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Ice Cream Sundaes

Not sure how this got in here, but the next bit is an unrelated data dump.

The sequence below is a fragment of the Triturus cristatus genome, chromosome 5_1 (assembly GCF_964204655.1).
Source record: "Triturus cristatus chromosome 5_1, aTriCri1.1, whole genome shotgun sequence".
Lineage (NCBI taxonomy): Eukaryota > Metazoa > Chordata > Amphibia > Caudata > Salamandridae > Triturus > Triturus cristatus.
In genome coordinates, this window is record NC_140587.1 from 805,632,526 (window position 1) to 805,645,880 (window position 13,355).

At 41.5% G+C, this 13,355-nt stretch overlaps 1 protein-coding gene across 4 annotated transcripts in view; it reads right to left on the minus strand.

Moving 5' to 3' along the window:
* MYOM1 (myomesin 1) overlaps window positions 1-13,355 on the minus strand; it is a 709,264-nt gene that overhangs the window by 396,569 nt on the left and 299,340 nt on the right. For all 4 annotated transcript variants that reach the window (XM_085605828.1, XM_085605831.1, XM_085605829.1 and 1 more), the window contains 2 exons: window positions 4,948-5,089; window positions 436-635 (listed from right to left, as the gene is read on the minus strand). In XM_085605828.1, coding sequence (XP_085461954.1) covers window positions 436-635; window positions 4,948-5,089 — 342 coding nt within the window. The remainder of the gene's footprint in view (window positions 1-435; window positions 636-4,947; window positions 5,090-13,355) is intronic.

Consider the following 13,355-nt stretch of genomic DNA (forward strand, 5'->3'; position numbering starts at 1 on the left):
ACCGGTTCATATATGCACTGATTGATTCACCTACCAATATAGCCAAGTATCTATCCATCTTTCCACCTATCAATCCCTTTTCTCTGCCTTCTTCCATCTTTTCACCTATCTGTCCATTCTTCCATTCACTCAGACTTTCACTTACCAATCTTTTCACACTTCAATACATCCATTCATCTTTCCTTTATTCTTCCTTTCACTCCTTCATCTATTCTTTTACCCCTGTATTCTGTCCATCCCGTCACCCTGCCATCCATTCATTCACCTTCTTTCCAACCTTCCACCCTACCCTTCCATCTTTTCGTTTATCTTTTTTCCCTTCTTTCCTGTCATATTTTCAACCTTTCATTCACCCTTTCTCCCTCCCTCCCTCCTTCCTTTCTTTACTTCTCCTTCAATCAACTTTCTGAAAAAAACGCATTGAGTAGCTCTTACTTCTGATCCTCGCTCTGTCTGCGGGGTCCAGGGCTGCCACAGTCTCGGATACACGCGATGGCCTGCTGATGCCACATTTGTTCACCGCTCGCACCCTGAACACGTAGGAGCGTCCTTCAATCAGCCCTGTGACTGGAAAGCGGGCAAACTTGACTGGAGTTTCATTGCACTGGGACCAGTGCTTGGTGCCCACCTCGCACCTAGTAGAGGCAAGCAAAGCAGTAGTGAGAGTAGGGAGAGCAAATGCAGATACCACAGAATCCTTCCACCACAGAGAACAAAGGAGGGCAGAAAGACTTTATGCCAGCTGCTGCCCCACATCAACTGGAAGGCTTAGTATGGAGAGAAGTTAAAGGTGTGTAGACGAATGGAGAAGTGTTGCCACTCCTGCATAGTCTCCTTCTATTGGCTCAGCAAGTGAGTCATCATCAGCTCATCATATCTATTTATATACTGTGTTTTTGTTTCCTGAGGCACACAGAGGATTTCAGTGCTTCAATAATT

Sundaes are ice cream topped with sauce, a design for which there are 1000 variations. Some of the most common are a tin roof (topped with chocolate sauce and Spanish peanuts), a hot fudge sundae, a turtle sundae (topped with hot fudge, caramel sauce, and toasted pecans), and a parfait, which might include liqueur and/or fruit in a layered arrangement. There are good sundaes nearly everywhere, but the nation’s sundae mother lode is Buffalo, New York, where candy-store soda fountains specialize in homemade sauces and syrups, superb toasted nuts, and fresh whipped cream piped on from a pastry bag. At a Buffalo candy shop called Alethea’s, the Mount Olympus frappe consists of buttercrunch ice cream and sliced bananas topped with truffled hot fudge and freshly-made marshmallow sauce. If hot fudge is too fudgy, you can ask for Aletha’s thinner and more sharply flavored chocolate sauce, bittersweet chocolate or, for a twist, chocolate mint. Some historians believe that the sundae was invented as a way to serve ice cream on Sunday (when, in puritanical Midwestern venues, serving anything with carbonated water – such as a soda – was verboten because it smacked of cocktails). There are at least a dozen stories of the exact place and time when sundaes first were served.